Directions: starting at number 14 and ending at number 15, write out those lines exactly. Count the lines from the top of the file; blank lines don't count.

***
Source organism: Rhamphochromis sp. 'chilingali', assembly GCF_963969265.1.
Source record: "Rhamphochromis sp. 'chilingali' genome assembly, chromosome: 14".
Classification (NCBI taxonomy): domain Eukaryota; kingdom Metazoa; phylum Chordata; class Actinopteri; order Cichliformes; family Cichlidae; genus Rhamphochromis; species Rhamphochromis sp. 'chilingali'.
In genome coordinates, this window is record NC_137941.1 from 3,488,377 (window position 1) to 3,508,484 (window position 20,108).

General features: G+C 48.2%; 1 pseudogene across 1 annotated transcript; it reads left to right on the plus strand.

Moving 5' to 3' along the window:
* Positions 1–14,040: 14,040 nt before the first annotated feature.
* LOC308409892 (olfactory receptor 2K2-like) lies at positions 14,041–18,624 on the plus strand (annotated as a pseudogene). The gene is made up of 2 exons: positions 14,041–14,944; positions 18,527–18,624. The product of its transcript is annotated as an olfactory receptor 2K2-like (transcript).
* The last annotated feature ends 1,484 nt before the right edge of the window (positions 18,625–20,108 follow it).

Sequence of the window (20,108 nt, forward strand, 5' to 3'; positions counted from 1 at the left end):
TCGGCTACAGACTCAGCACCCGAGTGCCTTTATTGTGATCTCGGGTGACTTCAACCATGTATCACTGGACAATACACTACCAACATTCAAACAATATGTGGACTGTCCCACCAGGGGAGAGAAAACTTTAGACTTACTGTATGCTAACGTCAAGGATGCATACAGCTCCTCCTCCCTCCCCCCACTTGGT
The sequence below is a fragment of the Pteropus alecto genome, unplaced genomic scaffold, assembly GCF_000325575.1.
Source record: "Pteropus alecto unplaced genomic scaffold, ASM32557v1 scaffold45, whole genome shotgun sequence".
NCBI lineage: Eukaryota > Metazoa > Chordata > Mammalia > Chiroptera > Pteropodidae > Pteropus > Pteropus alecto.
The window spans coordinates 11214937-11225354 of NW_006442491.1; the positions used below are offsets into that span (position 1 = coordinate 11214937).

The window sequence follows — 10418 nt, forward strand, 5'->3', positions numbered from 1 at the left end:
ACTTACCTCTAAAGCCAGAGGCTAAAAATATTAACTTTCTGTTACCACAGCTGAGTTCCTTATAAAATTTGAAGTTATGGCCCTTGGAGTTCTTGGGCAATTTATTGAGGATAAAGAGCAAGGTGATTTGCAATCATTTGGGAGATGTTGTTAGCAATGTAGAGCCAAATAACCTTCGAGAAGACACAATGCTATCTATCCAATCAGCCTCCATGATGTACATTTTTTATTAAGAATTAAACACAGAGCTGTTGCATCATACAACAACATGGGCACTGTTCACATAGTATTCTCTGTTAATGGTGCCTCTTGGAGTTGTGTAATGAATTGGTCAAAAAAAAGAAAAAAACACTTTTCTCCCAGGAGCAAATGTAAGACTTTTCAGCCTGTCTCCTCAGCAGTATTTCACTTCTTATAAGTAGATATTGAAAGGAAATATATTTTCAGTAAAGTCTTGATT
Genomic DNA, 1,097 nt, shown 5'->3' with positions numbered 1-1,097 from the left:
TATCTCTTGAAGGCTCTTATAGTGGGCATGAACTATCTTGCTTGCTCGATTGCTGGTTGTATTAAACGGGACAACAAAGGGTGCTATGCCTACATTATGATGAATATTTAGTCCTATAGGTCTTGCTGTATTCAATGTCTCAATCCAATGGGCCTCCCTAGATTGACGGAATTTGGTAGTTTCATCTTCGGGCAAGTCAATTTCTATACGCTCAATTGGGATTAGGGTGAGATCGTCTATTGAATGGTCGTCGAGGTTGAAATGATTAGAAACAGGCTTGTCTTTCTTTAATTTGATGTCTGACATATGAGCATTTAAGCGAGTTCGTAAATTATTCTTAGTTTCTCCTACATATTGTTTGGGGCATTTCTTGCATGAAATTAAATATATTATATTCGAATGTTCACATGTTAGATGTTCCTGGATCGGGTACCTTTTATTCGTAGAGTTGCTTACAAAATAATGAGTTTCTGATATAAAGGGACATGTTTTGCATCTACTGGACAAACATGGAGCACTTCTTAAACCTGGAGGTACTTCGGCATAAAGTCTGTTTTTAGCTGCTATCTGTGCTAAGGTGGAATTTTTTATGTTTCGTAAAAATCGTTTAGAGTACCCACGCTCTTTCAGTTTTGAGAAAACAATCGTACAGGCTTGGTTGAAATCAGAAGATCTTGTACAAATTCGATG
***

NCBI lineage: Eukaryota > Metazoa > Chordata > Mammalia > Chiroptera > Pteropodidae > Pteropus > Pteropus alecto.
The window spans coordinates 11214937-11225354 of NW_006442491.1; the positions used below are offsets into that span (position 1 = coordinate 11214937).